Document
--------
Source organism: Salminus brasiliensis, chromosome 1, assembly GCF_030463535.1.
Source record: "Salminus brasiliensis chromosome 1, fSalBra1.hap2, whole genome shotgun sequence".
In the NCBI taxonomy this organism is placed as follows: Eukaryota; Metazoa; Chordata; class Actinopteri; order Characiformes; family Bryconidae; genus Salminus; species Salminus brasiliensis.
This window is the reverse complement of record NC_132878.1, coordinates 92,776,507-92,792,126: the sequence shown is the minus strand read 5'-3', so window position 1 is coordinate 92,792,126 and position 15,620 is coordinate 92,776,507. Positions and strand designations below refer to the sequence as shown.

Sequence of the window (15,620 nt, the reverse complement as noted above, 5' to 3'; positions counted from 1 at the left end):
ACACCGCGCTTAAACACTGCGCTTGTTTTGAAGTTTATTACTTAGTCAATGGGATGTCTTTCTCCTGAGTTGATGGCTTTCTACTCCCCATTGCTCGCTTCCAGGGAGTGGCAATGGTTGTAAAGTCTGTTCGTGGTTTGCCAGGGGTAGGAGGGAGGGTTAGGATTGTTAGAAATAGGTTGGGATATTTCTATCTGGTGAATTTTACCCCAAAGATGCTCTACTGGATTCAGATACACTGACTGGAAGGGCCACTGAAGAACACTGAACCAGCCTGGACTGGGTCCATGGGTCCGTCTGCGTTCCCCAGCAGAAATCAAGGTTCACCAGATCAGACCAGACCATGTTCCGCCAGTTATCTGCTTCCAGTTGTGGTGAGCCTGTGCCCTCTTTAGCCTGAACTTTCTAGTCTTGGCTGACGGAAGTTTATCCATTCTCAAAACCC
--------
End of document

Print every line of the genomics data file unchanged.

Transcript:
Source organism: Salminus brasiliensis, chromosome 1, assembly GCF_030463535.1.
Source record: "Salminus brasiliensis chromosome 1, fSalBra1.hap2, whole genome shotgun sequence".
In the NCBI taxonomy this organism is placed as follows: Eukaryota; Metazoa; Chordata; class Actinopteri; order Characiformes; family Bryconidae; genus Salminus; species Salminus brasiliensis.
This window is the reverse complement of record NC_132878.1, coordinates 92,776,507-92,792,126: the sequence shown is the minus strand read 5'-3', so window position 1 is coordinate 92,792,126 and position 15,620 is coordinate 92,776,507. Positions and strand designations below refer to the sequence as shown.

Sequence of the window (15,620 nt, the reverse complement as noted above, 5' to 3'; positions counted from 1 at the left end):
ACACCGCGCTTAAACACTGCGCTTGTTTTGAAGTTTATTACTTAGTCAATGGGATGTCTTTCTCCTGAGTTGATGGCTTTCTACTCCCCATTGCTCGCTTCCAGGGAGTGGCAATGGTTGTAAAGTCTGTTCGTGGTTTGCCAGGGGTAGGAGGGAGGGTTAGGATTGTTAGAAATAGGTTGGGATATTTCTATCTGGTGAATTTTACCCCAAAGATGCTCTACTGGATTCAGATACACTGACTGGAAGGGCCACTGAAGAACACTGAACCAGCCTGGACTGGGTCCATGGGTCCGTCTGCGTTCCCCAGCAGAAATCAAGGTTCACCAGATCAGACCAGACCATGTTCCGCCAGTTATCTGCTTCCAGTTGTGGTGAGCCTGTGCCCTCTTTAGCCTGAACTTTCTAGTCTTGGCTGACGGAAGTTTATCCATTCTCAAAACCC